8. New York Fashion Week has arrived


Kicking it off with Kanye and the Yeezy Season 4 line, New York Fashion Week showcased a wide variety of designers. From folks who just entered the fashion industry to people who’ve designed for Beyoncé, the designs took on an equally wide variety of themes. Making headlines were the returns of old styles of Chinese slippers.

What grabbed the most eyes was the diversity among models – to name a few, Indian designer Archana Kochhar hired Reshma Qureshi as a model. Qureshi survived an acid attack in 2014, after which she had permanent scarring to her face. Additionally, designed Anniesa Hasibuan‘s models were all decked in modest gear – a new milestone for hijabi fashion.

9. Taking a knee: Colin Kaepernick sets an example across NFL teams

Thearon W. Henderson for Getty Images
Thearon W. Henderson for Getty Images

After a series of preseason games where Colin Kaepernick was criticized by media and his teammates alike for not standing for the national anthem, he continues to do so unapologetically as an act of protest. Despite the negativity that has pervaded the reception of Kaepernick’s decision, some players have joined him and been penalized, and others have joined him and been supported by higher-ups.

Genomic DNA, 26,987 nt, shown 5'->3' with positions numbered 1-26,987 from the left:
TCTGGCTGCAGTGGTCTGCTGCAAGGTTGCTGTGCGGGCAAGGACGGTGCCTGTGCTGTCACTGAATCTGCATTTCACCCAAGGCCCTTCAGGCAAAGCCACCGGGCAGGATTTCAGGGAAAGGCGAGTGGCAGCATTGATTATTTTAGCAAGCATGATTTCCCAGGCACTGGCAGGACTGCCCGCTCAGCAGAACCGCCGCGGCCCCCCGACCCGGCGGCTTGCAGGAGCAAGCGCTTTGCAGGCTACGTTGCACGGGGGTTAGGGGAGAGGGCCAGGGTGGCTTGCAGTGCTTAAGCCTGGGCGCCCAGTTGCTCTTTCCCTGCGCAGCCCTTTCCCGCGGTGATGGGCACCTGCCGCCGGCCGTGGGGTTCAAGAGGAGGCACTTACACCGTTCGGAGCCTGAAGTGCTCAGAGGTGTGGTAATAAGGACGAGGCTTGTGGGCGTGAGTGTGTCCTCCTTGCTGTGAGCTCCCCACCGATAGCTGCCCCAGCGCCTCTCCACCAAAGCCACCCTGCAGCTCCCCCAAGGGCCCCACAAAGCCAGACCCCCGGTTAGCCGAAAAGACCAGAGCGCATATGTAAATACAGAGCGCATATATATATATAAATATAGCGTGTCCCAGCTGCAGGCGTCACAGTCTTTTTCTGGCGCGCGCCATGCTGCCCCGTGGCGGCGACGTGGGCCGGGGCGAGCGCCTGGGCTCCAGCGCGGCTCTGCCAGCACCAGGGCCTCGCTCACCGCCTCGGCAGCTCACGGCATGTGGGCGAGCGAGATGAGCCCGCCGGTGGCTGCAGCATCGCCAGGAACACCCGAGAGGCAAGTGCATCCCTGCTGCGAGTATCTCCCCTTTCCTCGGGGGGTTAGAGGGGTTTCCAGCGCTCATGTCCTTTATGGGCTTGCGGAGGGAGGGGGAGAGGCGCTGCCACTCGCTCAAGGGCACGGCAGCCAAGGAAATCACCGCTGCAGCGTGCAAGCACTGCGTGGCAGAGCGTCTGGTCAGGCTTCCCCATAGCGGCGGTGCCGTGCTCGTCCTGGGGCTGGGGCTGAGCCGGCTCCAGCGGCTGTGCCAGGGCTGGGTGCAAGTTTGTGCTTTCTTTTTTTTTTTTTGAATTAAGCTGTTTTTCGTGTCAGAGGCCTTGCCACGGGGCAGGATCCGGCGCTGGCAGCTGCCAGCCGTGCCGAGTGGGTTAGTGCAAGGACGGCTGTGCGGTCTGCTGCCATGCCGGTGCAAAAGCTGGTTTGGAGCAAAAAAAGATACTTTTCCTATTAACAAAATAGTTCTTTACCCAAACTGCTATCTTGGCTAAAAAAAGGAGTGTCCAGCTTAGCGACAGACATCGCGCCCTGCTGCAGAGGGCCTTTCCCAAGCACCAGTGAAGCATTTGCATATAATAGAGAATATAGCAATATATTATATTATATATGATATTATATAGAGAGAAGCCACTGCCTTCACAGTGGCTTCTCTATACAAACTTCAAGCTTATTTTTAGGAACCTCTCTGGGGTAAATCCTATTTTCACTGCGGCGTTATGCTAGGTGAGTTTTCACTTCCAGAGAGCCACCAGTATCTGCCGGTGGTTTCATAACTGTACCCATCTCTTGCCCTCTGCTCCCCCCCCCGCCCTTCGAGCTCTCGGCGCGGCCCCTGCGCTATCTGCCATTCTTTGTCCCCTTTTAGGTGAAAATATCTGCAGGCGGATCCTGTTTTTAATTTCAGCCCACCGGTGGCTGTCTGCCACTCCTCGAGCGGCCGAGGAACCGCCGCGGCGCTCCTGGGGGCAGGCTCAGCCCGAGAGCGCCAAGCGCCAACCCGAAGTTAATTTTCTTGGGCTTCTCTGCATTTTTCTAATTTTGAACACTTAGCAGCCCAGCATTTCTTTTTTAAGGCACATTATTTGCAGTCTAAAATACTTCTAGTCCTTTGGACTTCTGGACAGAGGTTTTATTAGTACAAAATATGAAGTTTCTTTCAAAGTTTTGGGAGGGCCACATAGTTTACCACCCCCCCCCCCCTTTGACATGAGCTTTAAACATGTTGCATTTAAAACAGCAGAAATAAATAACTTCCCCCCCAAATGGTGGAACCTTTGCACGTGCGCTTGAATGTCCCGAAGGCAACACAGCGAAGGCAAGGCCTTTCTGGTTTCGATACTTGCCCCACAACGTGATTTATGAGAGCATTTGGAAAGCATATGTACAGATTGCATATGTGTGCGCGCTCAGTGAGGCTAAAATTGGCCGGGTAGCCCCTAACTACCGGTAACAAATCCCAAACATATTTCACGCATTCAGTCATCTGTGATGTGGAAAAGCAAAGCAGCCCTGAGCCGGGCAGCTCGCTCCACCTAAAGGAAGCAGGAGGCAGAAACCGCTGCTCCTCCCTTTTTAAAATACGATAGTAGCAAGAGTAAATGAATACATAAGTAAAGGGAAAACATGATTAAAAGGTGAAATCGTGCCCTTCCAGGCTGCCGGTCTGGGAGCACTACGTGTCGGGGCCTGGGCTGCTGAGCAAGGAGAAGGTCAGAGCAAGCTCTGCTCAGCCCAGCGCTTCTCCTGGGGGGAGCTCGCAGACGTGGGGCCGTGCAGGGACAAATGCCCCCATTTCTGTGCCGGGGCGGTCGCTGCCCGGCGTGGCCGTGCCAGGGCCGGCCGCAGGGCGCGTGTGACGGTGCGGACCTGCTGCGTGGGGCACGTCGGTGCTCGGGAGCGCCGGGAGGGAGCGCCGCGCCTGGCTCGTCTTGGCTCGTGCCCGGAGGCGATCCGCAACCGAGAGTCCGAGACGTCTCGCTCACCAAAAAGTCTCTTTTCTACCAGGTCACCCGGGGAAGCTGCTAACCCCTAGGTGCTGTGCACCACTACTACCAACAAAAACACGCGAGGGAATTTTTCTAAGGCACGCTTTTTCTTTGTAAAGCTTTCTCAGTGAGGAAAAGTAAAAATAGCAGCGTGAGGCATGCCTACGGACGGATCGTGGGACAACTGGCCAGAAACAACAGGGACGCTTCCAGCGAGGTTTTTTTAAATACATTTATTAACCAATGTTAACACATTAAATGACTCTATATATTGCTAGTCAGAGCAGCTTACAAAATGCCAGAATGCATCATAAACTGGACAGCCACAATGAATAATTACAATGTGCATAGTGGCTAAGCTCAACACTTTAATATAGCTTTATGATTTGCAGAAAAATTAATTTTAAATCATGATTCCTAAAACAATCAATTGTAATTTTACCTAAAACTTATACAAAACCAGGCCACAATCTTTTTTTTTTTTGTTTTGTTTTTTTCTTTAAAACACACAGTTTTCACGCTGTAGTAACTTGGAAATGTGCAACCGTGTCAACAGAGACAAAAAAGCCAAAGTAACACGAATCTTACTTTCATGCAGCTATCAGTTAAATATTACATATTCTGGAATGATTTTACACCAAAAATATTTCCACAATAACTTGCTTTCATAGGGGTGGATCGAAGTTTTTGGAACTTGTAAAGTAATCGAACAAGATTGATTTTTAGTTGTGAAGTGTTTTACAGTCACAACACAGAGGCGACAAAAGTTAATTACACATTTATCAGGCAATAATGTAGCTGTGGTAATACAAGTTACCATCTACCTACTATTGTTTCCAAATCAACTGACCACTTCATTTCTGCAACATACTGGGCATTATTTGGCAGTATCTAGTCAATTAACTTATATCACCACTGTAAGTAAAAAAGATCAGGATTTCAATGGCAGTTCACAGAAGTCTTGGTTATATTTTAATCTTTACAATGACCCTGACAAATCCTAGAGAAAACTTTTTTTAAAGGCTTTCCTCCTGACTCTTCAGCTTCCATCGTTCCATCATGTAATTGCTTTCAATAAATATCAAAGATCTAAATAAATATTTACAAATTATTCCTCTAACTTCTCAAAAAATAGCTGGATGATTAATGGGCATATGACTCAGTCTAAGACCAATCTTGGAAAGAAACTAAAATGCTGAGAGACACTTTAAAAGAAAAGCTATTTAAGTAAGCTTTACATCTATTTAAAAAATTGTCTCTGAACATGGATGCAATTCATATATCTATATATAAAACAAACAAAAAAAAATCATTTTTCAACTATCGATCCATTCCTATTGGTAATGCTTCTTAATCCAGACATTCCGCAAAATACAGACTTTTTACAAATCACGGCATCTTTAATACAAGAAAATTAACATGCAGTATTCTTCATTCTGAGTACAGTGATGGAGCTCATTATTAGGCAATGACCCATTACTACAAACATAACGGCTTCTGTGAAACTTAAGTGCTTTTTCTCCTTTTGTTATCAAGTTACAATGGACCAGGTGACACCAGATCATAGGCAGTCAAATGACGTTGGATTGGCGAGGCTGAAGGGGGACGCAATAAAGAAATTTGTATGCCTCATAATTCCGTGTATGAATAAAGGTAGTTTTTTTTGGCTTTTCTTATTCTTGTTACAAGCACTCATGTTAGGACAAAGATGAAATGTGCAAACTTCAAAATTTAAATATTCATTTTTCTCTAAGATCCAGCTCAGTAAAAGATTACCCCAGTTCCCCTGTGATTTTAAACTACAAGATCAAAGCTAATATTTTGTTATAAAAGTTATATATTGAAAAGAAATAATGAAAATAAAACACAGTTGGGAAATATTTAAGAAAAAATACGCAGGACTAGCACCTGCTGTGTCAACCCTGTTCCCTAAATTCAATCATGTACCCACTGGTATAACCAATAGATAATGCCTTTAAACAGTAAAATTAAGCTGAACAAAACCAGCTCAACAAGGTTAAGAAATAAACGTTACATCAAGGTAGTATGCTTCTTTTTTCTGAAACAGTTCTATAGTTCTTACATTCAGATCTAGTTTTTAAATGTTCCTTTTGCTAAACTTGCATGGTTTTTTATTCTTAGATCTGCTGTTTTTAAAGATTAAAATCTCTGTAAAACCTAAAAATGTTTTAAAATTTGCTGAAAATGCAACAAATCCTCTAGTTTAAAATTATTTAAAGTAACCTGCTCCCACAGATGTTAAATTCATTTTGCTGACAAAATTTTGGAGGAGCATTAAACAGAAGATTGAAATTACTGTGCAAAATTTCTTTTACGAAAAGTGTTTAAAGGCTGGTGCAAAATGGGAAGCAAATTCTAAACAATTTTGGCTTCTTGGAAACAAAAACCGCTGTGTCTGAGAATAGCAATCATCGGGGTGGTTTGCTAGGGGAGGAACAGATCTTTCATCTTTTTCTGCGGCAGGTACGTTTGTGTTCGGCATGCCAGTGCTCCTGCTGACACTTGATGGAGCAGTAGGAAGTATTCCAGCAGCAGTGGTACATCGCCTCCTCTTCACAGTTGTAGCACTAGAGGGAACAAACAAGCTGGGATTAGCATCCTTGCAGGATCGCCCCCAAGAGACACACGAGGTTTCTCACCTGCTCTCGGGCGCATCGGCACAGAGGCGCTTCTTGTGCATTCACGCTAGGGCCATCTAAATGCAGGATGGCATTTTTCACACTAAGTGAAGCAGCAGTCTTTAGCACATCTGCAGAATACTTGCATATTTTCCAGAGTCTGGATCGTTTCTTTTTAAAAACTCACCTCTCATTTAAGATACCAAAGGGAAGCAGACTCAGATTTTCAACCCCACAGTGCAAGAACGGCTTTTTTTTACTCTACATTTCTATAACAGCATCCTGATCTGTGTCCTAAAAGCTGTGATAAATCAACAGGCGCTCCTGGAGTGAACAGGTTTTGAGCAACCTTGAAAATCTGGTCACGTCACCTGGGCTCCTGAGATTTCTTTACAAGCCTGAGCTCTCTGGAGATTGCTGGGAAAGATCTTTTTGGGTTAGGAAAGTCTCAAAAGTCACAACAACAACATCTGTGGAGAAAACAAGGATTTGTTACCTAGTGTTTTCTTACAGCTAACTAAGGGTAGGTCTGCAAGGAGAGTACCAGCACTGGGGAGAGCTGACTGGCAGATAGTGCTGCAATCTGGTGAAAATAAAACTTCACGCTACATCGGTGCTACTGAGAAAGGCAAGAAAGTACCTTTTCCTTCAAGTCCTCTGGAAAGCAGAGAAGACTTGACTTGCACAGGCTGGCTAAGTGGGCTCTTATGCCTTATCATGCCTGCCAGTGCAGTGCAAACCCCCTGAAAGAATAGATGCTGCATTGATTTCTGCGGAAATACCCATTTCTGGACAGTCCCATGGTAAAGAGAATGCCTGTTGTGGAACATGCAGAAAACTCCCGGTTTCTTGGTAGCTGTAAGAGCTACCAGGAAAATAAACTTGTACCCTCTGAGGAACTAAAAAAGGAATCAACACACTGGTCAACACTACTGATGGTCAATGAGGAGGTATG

Of the Miami Dolphins, 4 players knelt for the anthem instead of standing at the first season game on Sunday. The team’s owner, Steve Ross, stated publicly after their game, “These guys are making a conversation about something that’s a very important topic in this country. I’m 100 percent in support of them.”

10. The world lost trans activist Alexis Arquette


Alexis Arquette, one of the four acting Arquette siblings, passed away on September 11, reportedly from AIDS-related complications. Surrounded by their family, Alexis spent their final moments listening to David Bowie and telling their family about the next dimension, where there was only one gender.

Alexis was a transgender activist for most of their life, having announced their intention to transition in the mid-’90s. They refused to play roles that were written to be degrading or stereotypical of people who identify as LGBTQ. Alexis’ greatest legacy is the visibility that they brought to the trans community in the US through media & entertainment.

Until next week: